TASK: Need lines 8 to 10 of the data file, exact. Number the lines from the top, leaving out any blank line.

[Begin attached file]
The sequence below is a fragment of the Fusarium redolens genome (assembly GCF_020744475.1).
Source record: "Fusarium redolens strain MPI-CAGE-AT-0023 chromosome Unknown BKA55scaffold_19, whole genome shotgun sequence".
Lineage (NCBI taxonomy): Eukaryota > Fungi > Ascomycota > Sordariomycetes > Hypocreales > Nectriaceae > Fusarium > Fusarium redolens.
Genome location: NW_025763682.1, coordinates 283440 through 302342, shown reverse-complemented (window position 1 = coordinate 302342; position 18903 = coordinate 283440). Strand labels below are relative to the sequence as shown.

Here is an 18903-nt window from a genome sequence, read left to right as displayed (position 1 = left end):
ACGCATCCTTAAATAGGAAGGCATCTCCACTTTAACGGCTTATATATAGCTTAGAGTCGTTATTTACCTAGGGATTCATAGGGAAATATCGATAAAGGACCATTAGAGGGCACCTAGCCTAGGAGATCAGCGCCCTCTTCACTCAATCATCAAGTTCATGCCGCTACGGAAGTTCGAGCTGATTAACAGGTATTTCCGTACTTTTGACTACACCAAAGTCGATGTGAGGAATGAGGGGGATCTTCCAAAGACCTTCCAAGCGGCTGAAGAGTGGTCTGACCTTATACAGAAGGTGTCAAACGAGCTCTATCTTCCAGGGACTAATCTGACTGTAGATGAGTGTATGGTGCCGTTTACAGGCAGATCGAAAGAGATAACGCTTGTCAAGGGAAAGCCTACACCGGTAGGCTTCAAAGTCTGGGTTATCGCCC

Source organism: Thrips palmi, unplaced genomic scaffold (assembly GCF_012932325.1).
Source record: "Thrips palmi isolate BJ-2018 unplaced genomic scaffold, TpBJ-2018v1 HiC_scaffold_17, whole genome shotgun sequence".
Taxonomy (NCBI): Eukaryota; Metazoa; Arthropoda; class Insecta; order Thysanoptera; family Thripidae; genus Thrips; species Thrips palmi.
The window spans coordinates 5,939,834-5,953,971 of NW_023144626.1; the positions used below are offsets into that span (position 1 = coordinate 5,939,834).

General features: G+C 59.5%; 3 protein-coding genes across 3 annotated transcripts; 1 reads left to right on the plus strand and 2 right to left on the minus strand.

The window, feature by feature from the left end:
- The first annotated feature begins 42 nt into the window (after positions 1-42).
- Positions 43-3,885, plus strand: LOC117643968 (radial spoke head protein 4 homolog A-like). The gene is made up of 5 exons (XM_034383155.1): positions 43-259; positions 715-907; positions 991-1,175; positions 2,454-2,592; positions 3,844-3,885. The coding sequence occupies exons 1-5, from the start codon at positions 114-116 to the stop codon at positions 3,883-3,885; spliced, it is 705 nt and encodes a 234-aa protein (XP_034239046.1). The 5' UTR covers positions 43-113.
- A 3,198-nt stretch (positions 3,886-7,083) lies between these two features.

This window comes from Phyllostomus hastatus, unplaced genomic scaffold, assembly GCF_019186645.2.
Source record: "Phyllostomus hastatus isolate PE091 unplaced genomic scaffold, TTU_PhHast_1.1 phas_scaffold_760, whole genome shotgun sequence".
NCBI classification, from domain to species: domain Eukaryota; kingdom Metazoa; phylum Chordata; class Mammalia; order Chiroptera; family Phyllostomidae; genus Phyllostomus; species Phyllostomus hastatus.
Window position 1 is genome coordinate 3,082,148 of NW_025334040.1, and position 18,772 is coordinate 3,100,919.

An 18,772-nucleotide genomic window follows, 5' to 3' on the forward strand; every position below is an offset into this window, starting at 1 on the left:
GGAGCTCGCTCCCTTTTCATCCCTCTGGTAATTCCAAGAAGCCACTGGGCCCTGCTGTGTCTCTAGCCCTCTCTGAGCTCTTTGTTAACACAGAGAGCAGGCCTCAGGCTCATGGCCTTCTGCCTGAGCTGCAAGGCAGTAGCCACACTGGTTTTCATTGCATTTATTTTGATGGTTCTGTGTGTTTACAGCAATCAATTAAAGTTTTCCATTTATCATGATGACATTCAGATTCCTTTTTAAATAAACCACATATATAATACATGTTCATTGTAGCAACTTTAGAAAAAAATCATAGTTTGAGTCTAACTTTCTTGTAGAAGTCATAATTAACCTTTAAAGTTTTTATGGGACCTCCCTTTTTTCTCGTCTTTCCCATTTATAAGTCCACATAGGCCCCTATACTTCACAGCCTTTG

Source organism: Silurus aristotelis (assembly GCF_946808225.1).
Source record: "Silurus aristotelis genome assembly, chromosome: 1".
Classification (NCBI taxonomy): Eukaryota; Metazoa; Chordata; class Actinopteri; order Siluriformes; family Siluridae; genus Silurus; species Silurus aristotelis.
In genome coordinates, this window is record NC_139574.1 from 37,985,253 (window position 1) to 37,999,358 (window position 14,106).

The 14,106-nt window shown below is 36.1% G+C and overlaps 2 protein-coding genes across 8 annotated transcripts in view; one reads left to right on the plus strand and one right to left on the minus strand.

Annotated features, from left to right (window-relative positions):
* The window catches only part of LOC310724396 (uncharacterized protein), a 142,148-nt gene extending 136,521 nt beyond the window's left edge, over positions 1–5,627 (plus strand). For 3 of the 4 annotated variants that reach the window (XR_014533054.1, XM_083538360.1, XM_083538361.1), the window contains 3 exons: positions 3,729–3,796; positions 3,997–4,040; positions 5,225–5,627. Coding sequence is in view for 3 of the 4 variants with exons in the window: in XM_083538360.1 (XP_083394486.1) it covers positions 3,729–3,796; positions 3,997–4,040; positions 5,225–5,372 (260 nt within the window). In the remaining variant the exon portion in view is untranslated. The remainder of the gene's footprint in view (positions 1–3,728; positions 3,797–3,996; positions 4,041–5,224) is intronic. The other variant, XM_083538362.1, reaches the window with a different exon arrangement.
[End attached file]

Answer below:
Source record: "Thrips palmi isolate BJ-2018 unplaced genomic scaffold, TpBJ-2018v1 HiC_scaffold_17, whole genome shotgun sequence".
Taxonomy (NCBI): Eukaryota; Metazoa; Arthropoda; class Insecta; order Thysanoptera; family Thripidae; genus Thrips; species Thrips palmi.
The window spans coordinates 5,939,834-5,953,971 of NW_023144626.1; the positions used below are offsets into that span (position 1 = coordinate 5,939,834).